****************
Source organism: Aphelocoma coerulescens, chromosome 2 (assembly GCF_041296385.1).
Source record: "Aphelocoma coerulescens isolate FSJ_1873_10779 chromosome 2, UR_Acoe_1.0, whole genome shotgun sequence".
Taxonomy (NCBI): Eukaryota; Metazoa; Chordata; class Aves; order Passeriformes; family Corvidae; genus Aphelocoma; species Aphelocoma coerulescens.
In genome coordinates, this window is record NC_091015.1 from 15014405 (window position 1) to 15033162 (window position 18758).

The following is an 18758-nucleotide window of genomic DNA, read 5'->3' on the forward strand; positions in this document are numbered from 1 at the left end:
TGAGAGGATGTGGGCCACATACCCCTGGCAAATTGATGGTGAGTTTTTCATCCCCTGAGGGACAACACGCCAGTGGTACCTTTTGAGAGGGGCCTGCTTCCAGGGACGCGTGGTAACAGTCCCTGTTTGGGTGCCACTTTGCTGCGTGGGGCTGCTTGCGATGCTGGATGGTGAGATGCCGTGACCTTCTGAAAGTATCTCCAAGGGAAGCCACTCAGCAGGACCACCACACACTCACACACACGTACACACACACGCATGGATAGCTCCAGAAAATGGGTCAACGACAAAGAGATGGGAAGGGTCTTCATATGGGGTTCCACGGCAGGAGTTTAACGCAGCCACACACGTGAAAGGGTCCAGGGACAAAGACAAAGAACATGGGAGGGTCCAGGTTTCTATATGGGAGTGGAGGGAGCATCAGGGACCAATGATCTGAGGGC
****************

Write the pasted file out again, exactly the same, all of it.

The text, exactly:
Source organism: Aphelocoma coerulescens, chromosome 2 (assembly GCF_041296385.1).
Source record: "Aphelocoma coerulescens isolate FSJ_1873_10779 chromosome 2, UR_Acoe_1.0, whole genome shotgun sequence".
Taxonomy (NCBI): Eukaryota; Metazoa; Chordata; class Aves; order Passeriformes; family Corvidae; genus Aphelocoma; species Aphelocoma coerulescens.
In genome coordinates, this window is record NC_091015.1 from 15014405 (window position 1) to 15033162 (window position 18758).

The following is an 18758-nucleotide window of genomic DNA, read 5'->3' on the forward strand; positions in this document are numbered from 1 at the left end:
TGAGAGGATGTGGGCCACATACCCCTGGCAAATTGATGGTGAGTTTTTCATCCCCTGAGGGACAACACGCCAGTGGTACCTTTTGAGAGGGGCCTGCTTCCAGGGACGCGTGGTAACAGTCCCTGTTTGGGTGCCACTTTGCTGCGTGGGGCTGCTTGCGATGCTGGATGGTGAGATGCCGTGACCTTCTGAAAGTATCTCCAAGGGAAGCCACTCAGCAGGACCACCACACACTCACACACACGTACACACACACGCATGGATAGCTCCAGAAAATGGGTCAACGACAAAGAGATGGGAAGGGTCTTCATATGGGGTTCCACGGCAGGAGTTTAACGCAGCCACACACGTGAAAGGGTCCAGGGACAAAGACAAAGAACATGGGAGGGTCCAGGTTTCTATATGGGAGTGGAGGGAGCATCAGGGACCAATGATCTGAGGGC